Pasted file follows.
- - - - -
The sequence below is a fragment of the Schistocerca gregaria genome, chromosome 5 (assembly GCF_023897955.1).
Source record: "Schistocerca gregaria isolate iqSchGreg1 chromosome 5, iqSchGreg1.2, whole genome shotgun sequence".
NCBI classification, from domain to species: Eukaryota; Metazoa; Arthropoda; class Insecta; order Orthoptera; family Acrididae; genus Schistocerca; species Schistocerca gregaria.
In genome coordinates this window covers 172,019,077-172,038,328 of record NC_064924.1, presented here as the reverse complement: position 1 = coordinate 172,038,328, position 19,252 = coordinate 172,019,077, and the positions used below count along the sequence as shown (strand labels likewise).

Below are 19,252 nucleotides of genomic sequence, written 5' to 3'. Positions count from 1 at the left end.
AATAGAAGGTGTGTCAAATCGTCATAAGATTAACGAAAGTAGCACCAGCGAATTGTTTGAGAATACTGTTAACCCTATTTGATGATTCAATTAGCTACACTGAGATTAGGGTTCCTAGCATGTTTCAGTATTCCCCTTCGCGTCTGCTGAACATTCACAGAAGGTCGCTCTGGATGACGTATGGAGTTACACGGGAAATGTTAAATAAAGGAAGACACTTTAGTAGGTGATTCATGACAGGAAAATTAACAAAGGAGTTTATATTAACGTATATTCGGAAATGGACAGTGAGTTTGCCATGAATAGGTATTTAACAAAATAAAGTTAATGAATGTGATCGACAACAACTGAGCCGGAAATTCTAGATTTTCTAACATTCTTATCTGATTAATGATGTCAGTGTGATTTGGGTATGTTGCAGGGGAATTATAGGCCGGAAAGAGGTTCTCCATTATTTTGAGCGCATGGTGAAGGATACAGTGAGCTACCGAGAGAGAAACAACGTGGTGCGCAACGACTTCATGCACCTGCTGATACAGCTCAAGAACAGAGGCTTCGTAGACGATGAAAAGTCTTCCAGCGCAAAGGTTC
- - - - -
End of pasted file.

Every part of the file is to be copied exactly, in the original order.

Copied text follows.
The sequence below is a fragment of the Schistocerca gregaria genome, chromosome 5 (assembly GCF_023897955.1).
Source record: "Schistocerca gregaria isolate iqSchGreg1 chromosome 5, iqSchGreg1.2, whole genome shotgun sequence".
NCBI classification, from domain to species: Eukaryota; Metazoa; Arthropoda; class Insecta; order Orthoptera; family Acrididae; genus Schistocerca; species Schistocerca gregaria.
In genome coordinates this window covers 172,019,077-172,038,328 of record NC_064924.1, presented here as the reverse complement: position 1 = coordinate 172,038,328, position 19,252 = coordinate 172,019,077, and the positions used below count along the sequence as shown (strand labels likewise).

Below are 19,252 nucleotides of genomic sequence, written 5' to 3'. Positions count from 1 at the left end.
AATAGAAGGTGTGTCAAATCGTCATAAGATTAACGAAAGTAGCACCAGCGAATTGTTTGAGAATACTGTTAACCCTATTTGATGATTCAATTAGCTACACTGAGATTAGGGTTCCTAGCATGTTTCAGTATTCCCCTTCGCGTCTGCTGAACATTCACAGAAGGTCGCTCTGGATGACGTATGGAGTTACACGGGAAATGTTAAATAAAGGAAGACACTTTAGTAGGTGATTCATGACAGGAAAATTAACAAAGGAGTTTATATTAACGTATATTCGGAAATGGACAGTGAGTTTGCCATGAATAGGTATTTAACAAAATAAAGTTAATGAATGTGATCGACAACAACTGAGCCGGAAATTCTAGATTTTCTAACATTCTTATCTGATTAATGATGTCAGTGTGATTTGGGTATGTTGCAGGGGAATTATAGGCCGGAAAGAGGTTCTCCATTATTTTGAGCGCATGGTGAAGGATACAGTGAGCTACCGAGAGAGAAACAACGTGGTGCGCAACGACTTCATGCACCTGCTGATACAGCTCAAGAACAGAGGCTTCGTAGACGATGAAAAGTCTTCCAGCGCAAAGGTTC